Every year over 300,000 international migrant workers travel to Canada to work on Canadian farms. Many workers will spend most of their lives working within the Seasonal Agriculture Workers Program in Canada. These workers live under the radar, as many Canadians are unaware of the impact that migrant workers have on the Canadian economy. The products that migrant workers produce do not reflect their work, since the fruits of their labor are labeled as “Made in Canada” although the workers themselves are brought in from foreign countries to give their skill and time.
The benefits of the program allow for temporary workers to gain a higher income than they would be able to in their home country. However, this comes at a cost. The separation which workers face from their families, their loved ones, and their homes takes a heavy toll. All of the work they do and the earnings are sent back to their families, but because they are in Canada, the workers hardly see their families. Every season, the workers build and fill wooden crates full of food items, toys, clothing and other essentials to ship back to their families. They are also filled with individual hopes, dreams and love. The crates are a symbol of the struggle for individual identity within the confines of globalization. The crate, with many crates exactly like it, can be made unique by placing individual objects within it. Therefore, each worker cannot be labeled as a generic tool of globalization. By placing their personal belongings into the crate the workers retain their individual autonomy in a global system that treats them as tools rather than individuals.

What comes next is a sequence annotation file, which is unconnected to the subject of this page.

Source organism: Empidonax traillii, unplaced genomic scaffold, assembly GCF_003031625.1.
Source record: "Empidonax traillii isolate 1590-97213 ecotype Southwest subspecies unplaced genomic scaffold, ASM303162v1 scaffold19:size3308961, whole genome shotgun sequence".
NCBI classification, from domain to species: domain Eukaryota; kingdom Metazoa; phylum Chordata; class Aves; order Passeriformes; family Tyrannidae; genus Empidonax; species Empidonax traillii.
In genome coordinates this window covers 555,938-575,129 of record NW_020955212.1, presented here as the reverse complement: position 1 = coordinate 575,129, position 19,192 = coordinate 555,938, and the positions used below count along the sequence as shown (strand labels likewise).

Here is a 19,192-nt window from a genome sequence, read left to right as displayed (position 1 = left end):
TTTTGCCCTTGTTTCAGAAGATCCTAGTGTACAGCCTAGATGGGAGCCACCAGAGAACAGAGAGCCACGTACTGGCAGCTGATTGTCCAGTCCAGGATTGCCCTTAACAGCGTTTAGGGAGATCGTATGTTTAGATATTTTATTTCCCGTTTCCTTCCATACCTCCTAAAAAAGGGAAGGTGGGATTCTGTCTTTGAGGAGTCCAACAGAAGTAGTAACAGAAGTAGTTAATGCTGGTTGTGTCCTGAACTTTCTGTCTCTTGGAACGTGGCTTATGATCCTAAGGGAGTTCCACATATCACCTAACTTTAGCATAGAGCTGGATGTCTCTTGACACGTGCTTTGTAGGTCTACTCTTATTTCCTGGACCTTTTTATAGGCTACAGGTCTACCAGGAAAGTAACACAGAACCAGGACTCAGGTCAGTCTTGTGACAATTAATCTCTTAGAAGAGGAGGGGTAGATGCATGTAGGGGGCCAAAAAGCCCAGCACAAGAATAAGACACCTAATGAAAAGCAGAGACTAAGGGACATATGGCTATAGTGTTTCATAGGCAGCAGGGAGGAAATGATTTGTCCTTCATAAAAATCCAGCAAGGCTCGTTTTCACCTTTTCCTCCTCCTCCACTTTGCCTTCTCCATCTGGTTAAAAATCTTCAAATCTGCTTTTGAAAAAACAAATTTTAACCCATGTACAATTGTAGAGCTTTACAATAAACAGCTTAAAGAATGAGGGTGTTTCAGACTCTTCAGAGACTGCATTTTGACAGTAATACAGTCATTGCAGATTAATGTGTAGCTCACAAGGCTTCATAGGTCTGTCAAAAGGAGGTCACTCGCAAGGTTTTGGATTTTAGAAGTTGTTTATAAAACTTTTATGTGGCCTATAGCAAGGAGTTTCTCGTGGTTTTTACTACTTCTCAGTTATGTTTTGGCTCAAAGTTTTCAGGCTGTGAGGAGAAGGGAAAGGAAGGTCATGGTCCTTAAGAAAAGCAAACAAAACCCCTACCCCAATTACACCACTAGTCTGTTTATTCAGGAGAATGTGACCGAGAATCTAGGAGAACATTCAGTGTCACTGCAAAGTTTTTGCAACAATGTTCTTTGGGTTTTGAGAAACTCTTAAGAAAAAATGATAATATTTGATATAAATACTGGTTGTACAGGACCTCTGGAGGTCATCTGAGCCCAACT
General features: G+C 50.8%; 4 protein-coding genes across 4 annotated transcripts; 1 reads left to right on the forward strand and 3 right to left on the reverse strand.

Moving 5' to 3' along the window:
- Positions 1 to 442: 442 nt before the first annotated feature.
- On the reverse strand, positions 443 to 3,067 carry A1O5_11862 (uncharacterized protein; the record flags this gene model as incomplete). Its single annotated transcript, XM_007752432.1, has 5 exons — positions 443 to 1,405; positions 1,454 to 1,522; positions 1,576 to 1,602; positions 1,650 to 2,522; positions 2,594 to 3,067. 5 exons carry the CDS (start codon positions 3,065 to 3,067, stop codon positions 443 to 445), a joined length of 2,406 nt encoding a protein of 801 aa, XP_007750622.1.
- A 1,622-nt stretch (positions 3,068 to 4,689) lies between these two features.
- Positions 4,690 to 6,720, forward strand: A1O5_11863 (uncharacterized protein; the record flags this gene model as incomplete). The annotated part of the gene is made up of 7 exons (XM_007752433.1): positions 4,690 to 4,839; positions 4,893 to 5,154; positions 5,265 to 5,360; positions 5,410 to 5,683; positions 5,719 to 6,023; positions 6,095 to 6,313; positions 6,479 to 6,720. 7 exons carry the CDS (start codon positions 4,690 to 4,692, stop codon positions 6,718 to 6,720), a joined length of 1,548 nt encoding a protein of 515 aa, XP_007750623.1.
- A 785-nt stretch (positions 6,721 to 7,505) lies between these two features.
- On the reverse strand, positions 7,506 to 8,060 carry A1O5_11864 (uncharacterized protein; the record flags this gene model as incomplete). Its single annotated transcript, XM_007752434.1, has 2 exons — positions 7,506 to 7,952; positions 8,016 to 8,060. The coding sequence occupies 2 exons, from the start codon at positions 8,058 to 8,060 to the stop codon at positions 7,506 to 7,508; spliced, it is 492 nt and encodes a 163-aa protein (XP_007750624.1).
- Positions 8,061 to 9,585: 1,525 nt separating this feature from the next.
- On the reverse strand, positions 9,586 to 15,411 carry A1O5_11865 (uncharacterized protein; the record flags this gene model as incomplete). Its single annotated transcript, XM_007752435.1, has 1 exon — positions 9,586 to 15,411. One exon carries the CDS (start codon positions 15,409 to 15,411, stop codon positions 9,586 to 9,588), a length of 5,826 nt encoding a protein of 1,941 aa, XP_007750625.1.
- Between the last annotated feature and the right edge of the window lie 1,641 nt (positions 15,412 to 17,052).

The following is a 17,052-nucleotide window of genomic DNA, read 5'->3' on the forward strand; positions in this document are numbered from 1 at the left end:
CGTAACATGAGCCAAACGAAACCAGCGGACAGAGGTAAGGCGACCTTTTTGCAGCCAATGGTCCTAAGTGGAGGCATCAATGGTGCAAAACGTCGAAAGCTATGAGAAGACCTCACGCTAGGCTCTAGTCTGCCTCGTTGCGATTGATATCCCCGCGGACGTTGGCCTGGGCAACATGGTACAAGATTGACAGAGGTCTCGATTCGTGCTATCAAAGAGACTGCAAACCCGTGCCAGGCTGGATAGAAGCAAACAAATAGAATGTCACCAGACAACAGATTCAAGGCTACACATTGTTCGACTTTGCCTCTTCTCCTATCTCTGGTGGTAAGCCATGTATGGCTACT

As well, workers are constantly moved throughout Canada depending on agricultural seasons. Crates are shipped in a similar manner, moving throughout the country where they are needed. The crates carry the belongings of each migrant worker just as each migrant worker carries the emotional hardships of constant movement. Although the crates are merely objects, the migrant workers carry much more than mere belongings and take the baggage of being far from home wherever they go. The memories of their families travel throughout Canada as migrant workers shift from one place to another.
“A Migrant Worker’s Crate,” a mixed-media installation at the AHVA Gallery, University of British Columbia, Vancouver, Canada, 2015